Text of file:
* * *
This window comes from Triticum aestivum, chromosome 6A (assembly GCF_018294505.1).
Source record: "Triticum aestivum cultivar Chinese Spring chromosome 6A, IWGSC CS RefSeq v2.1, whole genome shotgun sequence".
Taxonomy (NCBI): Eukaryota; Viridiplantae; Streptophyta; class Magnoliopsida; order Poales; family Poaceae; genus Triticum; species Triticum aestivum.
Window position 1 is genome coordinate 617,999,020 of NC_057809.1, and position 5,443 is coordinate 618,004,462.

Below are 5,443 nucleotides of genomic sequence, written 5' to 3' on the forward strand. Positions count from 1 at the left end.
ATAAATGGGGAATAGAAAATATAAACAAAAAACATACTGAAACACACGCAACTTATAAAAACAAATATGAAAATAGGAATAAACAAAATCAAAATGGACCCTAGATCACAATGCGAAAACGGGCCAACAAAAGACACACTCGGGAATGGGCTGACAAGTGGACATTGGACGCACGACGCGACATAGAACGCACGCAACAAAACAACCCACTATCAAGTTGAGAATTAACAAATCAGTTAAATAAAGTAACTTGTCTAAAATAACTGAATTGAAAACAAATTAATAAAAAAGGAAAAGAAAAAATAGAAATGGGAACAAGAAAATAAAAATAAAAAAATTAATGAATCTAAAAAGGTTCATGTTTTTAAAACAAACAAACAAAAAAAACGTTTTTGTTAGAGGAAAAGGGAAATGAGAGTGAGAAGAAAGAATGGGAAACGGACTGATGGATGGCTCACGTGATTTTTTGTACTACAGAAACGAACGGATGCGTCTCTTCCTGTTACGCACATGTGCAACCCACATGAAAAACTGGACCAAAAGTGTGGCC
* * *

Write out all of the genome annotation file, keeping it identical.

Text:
This window comes from Triticum aestivum, chromosome 6A (assembly GCF_018294505.1).
Source record: "Triticum aestivum cultivar Chinese Spring chromosome 6A, IWGSC CS RefSeq v2.1, whole genome shotgun sequence".
Taxonomy (NCBI): Eukaryota; Viridiplantae; Streptophyta; class Magnoliopsida; order Poales; family Poaceae; genus Triticum; species Triticum aestivum.
Window position 1 is genome coordinate 617,999,020 of NC_057809.1, and position 5,443 is coordinate 618,004,462.

Below are 5,443 nucleotides of genomic sequence, written 5' to 3' on the forward strand. Positions count from 1 at the left end.
ATAAATGGGGAATAGAAAATATAAACAAAAAACATACTGAAACACACGCAACTTATAAAAACAAATATGAAAATAGGAATAAACAAAATCAAAATGGACCCTAGATCACAATGCGAAAACGGGCCAACAAAAGACACACTCGGGAATGGGCTGACAAGTGGACATTGGACGCACGACGCGACATAGAACGCACGCAACAAAACAACCCACTATCAAGTTGAGAATTAACAAATCAGTTAAATAAAGTAACTTGTCTAAAATAACTGAATTGAAAACAAATTAATAAAAAAGGAAAAGAAAAAATAGAAATGGGAACAAGAAAATAAAAATAAAAAAATTAATGAATCTAAAAAGGTTCATGTTTTTAAAACAAACAAACAAAAAAAACGTTTTTGTTAGAGGAAAAGGGAAATGAGAGTGAGAAGAAAGAATGGGAAACGGACTGATGGATGGCTCACGTGATTTTTTGTACTACAGAAACGAACGGATGCGTCTCTTCCTGTTACGCACATGTGCAACCCACATGAAAAACTGGACCAAAAGTGTGGCC